When I started to notice these Bloomsbury Group books appearing on other blogs, I knew I wouldn’t be able to resist reading them too. Not just because the covers are so pretty, but also because the stories all sound so intriguing! Miss Hargreaves (pronounced Hargrayves as we are told in the author’s note) was the one that appealed to me the most and the one I’d heard the most about – and it was the right choice because I loved it. It’s a charming tale about the power of imagination and how it can lead to an unusual and unlikely friendship.
“Henry,” I moaned, “she is exactly as I imagined.”
Limping slowly along the platform and chatting amiably to the porter, came – well, Miss Hargreaves. Quite obviously it couldn’t possibly be anyone else.
Norman Huntley has always allowed his imagination to run away with him. On a trip to Ireland with his friend Henry, they amuse themselves by inventing an imaginary eighty-three-year-old woman called Constance Hargreaves. They make Miss Hargreaves a poet and a musician; they give her a dog called Sarah and a cockatoo named Dr Pepusch – and Norman writes her a letter inviting her to stay at his home in Cornford, Buckinghamshire.
Never expecting her to accept his invitation (how could she – she doesn’t exist!) Norman is stunned when a little old lady arrives at the train station accompanied by a dog, a cockatoo, a harp – and even her own bath. It seems that Norman’s creation has come to life – and with even Henry convinced it’s all a practical joke, how will he explain Miss Hargreaves to his parents, his sister and his girlfriend Marjorie?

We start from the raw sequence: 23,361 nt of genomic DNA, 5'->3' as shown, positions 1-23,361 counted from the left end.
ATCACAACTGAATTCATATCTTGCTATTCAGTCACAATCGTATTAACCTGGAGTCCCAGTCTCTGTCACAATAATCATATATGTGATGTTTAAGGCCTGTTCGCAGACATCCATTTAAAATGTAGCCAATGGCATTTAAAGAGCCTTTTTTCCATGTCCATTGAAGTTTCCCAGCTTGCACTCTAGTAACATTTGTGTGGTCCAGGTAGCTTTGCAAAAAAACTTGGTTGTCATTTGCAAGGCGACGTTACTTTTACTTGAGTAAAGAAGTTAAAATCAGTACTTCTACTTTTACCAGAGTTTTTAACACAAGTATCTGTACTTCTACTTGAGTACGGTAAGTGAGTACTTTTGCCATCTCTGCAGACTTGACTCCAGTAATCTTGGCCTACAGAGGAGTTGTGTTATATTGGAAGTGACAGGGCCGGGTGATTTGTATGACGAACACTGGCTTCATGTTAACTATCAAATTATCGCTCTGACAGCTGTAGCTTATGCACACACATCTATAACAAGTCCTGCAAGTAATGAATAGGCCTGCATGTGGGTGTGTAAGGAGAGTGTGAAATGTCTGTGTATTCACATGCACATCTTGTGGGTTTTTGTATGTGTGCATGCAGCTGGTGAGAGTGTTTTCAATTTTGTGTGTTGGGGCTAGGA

As the story continues, it gets more and more bizarre. I can safely say this is one of the most original and unusual books I’ve read for a long time! Miss Hargreaves is an unforgettable character – endearing and eccentric, yet ever so slightly sinister – and Norman is torn between a fatherly pride in his creation and frustration at the way she’s taking over his life. Somewhere in the middle of the novel, a gradual shift of power from Norman to Miss Hargreaves takes place, resulting in an almost Frankenstein-like situation where the creator begins to lose control of his creation. And yet Miss Hargreaves seems to be aware that there’s something different about her and that some kind of invisible bond exists between herself and Norman.
I was expecting the story to be funny and entertaining – and it is. However, there are also some very moving and poignant scenes, making the book a perfect mixture of dark and light.
There was only one aspect of this book that I could maybe have done without and that was the music. With Norman Huntley’s church organ, Cornelius Huntley’s violin and Miss Hargreaves’ harp, the musical elements of the book became a bit too much for me. However, I’m sure other readers will enjoy the organ playing scenes and they certainly add to the quirkiness and originality of the book.
Pages: 317/The Bloomsbury Group/Year: 2009 (originally published 1940)/Source: My own copy